Why write a resume? For most people, it’s because most businesses require you to submit one as a part of applying to work for them. If they didn’t, we wouldn’t create one.
But since they do, there is no law stating that you have to make your resume look exactly like everyone else’s. It’s time we started treating our resumes as a marketing tool instead of just any old piece of paper with our name on it.
Whether or not you have a job now, here’s what you should do.
- Delete, tear up, or burn your current resume.
- Open up a new file from scratch (Word works but if you have some design background or feel like learning, using a program like Adobe InDesign might work better)
- Ask yourself these questions: What story am I trying to tell with this document? What is the end goal when somebody reads this for the first time?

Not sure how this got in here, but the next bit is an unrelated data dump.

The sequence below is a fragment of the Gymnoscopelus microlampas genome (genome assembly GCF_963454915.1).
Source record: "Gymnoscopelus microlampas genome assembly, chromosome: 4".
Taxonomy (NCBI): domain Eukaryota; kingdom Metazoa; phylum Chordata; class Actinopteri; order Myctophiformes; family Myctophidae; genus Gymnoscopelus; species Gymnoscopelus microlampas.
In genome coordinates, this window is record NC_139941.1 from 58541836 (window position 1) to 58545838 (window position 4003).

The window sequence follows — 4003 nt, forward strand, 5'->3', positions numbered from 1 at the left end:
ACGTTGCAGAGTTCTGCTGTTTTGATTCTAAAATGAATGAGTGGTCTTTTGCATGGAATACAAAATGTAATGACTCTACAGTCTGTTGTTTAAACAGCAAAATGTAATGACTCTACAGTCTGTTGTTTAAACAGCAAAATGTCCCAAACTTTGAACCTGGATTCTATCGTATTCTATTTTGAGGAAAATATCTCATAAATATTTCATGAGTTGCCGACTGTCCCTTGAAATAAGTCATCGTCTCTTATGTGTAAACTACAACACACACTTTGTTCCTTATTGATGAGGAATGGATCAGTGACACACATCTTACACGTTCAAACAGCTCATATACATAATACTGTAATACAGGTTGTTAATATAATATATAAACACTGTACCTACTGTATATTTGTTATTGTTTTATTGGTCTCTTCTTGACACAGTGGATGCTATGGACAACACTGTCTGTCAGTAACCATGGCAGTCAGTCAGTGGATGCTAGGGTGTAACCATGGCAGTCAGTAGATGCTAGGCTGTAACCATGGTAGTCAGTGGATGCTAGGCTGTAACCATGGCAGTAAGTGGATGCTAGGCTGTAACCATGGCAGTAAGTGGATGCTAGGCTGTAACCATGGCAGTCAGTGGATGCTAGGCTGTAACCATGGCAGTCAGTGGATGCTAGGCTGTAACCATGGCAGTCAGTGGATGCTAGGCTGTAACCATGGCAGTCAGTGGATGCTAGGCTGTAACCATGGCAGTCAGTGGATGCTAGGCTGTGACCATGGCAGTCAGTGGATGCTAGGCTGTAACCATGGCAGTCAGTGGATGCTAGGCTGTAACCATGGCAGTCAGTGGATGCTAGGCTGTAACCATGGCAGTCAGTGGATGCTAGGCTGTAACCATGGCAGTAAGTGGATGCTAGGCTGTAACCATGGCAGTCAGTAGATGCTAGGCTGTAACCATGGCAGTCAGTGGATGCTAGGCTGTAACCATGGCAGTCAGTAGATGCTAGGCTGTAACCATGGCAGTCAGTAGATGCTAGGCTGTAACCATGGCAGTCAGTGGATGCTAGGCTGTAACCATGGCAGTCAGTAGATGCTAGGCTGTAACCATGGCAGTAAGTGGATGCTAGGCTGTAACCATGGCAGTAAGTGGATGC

The answers to those questions should guide your new resume. There is no one size fits all template. There is no single layout that you must follow. You are unique, and your resume should reflect that.
Imagine a stack of resumes on a desk somewhere. Right in the middle of it is yours. You are just as qualified, though maybe in a different way, as most of the other people whose resumes sit in that stack with yours. You can one piece of paper to make an impression.
Do you want them to view you as a team leader? As a hard working team member? As an expert in one field or another? As a game changer?
Be bold. Use strong language. Back up your past performance with stats and numbers that help to explain what made you so valuable to your last employer. Explain your passions, your goals, your skills and your hobbies in a way that shows a complete stranger how amazing you are.
The goal of the resume is to get you a meeting, or interview. And you can’t do that if you don’t stand out from the crowd. At a time when finding a job can be harder than finding a winning lottery ticket, your resume might be the most precious thing we own.
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